Category: Poems from Sword of Glass


When she was getting close 

to the end, we cached the hospice morphine 

in the fridge behind the ricotta cheese,

in case.

We moved her bed into the living room, 

where she could look out onto the Hollywood hills. 

She slept and slept.

Waking, she said she’d dreamed

she was a delirious little bird,

and everything around her—

a fragrant field, a grey branch, a dusty road—understood her. 

Later, she said she’d dreamt 

of rope and wire, of Lvóv in the War, 

of nameless relations hiding 

with other Jews in the sewer, 

shards of skin and glass 

and skeins of hair washing away 

in gutter water.

She said she knew she, too, 

was washing away. 

She laughed a little light laugh,

and I heard a chime at the edge of her laughter 

that puzzled me, until I understood it 

to be her feeling of having only laughter left.

I found a few letters in her closet from her father, 

written in his Yiddish accent— “vel” scrawled for “well,”

history in its plainest, most intimate sense. 

In the old country he’d been well-off, 

which ended with the revolution—

something struck off, something stuck on,

the old secret tales, and blood in the mouth.

Like all children, one accepts 

that animals that die do not come back to life.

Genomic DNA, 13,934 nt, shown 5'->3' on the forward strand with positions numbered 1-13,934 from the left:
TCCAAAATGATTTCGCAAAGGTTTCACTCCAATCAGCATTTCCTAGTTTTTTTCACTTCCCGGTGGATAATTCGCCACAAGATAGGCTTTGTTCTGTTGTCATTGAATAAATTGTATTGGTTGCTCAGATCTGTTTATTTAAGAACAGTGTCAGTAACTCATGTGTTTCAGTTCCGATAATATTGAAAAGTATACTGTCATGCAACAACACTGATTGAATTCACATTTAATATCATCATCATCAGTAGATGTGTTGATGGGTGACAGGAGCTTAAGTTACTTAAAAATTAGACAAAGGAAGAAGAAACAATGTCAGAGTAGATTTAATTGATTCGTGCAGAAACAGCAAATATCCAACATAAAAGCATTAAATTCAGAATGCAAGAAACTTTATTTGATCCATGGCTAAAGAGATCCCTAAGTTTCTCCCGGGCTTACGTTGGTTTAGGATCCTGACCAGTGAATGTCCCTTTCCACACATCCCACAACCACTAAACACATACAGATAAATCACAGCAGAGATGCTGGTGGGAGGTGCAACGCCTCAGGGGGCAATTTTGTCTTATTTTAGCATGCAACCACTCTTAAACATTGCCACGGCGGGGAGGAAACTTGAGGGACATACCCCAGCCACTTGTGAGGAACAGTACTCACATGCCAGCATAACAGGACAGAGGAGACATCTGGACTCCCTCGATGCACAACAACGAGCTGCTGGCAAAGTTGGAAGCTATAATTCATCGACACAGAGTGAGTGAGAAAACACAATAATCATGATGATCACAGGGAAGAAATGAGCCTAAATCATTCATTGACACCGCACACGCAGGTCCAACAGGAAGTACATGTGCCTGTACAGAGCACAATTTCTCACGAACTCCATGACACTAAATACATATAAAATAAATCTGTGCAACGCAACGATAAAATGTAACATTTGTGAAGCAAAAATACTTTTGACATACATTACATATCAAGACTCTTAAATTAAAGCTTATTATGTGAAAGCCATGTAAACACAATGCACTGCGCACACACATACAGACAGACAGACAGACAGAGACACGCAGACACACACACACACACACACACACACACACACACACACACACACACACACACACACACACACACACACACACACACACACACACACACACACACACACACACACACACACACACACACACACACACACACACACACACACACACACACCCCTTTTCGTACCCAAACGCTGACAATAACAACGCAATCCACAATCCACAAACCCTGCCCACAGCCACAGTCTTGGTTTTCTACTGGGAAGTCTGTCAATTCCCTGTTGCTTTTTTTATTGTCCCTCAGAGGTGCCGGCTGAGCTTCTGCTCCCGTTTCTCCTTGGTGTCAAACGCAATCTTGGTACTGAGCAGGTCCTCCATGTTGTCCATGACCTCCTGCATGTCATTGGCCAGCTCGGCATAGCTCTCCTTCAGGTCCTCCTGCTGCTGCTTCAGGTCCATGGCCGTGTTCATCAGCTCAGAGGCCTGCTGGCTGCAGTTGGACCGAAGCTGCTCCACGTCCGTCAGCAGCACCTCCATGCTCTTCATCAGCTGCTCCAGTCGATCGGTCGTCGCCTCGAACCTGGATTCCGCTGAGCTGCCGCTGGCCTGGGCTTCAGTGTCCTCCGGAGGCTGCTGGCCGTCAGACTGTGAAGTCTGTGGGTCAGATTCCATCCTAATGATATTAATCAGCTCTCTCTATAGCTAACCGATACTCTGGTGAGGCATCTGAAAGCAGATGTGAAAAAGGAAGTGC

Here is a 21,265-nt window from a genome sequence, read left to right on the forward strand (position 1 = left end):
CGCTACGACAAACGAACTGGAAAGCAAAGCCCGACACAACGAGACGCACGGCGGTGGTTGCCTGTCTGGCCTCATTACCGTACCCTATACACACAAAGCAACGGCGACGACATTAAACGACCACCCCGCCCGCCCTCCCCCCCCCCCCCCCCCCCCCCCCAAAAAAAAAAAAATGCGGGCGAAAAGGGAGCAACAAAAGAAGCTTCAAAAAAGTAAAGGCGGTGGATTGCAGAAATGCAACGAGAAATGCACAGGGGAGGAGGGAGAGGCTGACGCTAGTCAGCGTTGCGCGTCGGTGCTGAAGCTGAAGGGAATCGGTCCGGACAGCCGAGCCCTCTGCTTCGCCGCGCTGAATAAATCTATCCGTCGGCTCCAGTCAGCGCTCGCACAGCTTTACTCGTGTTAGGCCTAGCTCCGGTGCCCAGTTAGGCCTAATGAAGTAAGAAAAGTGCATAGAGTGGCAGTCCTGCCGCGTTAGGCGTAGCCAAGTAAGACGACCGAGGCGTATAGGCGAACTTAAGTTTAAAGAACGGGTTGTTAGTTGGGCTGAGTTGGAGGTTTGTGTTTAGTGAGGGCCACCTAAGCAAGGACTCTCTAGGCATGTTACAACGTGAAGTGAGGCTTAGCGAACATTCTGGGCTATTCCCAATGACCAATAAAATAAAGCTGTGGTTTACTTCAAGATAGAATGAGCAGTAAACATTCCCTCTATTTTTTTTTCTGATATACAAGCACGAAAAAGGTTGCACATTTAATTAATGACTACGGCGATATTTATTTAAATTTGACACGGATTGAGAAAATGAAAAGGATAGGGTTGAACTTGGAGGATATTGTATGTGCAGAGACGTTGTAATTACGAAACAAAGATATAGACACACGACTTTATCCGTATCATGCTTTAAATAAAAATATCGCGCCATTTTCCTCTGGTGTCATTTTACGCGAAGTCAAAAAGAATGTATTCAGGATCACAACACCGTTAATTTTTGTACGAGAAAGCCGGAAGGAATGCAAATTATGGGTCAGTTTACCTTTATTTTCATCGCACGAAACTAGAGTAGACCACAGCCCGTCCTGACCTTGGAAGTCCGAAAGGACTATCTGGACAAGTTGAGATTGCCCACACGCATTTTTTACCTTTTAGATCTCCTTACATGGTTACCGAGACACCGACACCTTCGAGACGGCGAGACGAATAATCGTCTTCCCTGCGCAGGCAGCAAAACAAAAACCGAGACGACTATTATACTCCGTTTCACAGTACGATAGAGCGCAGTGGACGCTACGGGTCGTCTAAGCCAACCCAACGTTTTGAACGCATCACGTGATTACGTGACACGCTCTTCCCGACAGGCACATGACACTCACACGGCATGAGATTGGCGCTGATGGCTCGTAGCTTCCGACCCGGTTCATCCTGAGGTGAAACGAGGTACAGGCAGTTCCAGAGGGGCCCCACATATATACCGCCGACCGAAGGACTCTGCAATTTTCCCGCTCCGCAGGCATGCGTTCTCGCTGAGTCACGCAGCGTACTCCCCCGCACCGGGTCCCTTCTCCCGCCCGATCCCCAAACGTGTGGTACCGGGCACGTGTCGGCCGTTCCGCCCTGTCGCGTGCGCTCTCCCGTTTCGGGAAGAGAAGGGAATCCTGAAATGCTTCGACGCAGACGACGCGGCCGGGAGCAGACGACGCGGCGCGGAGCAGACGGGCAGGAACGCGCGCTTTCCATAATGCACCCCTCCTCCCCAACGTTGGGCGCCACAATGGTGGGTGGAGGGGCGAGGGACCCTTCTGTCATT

After he came over, he found work as a bookkeeper.

In their day, people here got used to seeing them,

grandmother in her shawl. 

There were many immigrants on the boulevard,

like now, easy to spot, 

their hazy look, like charcoal sketches, 

and their unfortunate choices of colors. 

Poco moto the light scatters.

Outside, Los Angeles shimmers like a piano. 

On the ceiling over her bed, the windowpanes

shape the lunar light into an arrangement of rectangles. 

I ask her if she is afraid, 

She says she sat once in front of the painting 

Young Woman with a Water Pitcher

for an hour. 

Then it no longer troubled her,

her inconsequential life.


Acquittal is caused by crime,

tooth decay by Cupid.

Winter causes diligence which causes nuns,

and Popeye is caused by spinach and the ocean.

One leaf causes Fall, 

which causes New England and sin.

Sunset Boulevard causes hitch-hikers

and Cadillac Eldorados, which cause men 

to reach over, causing night sweats.

Insults are cause for accounting,

disasters are cause for Zen masters,

and heartache causes religion, 

which causes heartbreak.

Divorces for cause are caused by marriage,

which causes parenthood,

which, in its turn, causes because I said so. 

Drowning causes confessions,

and the mouth filled with vocabulary causes cowardice.

One whiff causes the buck 

to snort and stomp the ground,

straining to locate you

without regard to beauty.


When she arrived, she did not say 

too much about her journey 

or the mint tea she drank en route.

We did not lament the destruction

of earth or bring up the vegan position

on dandruff.

We watched an old movie 

with women in hats as big

as braising pans. 

and when we’d touched and told

enough, we cut each other’s hair

and burned each other’s baby pictures.

Table for Two

We dreamed of a life of pâté en croute,

always arriving with a fig mostarda,

a life in which a contralto-green cilantro pesto 

could be counted on to refresh the gamey lamb.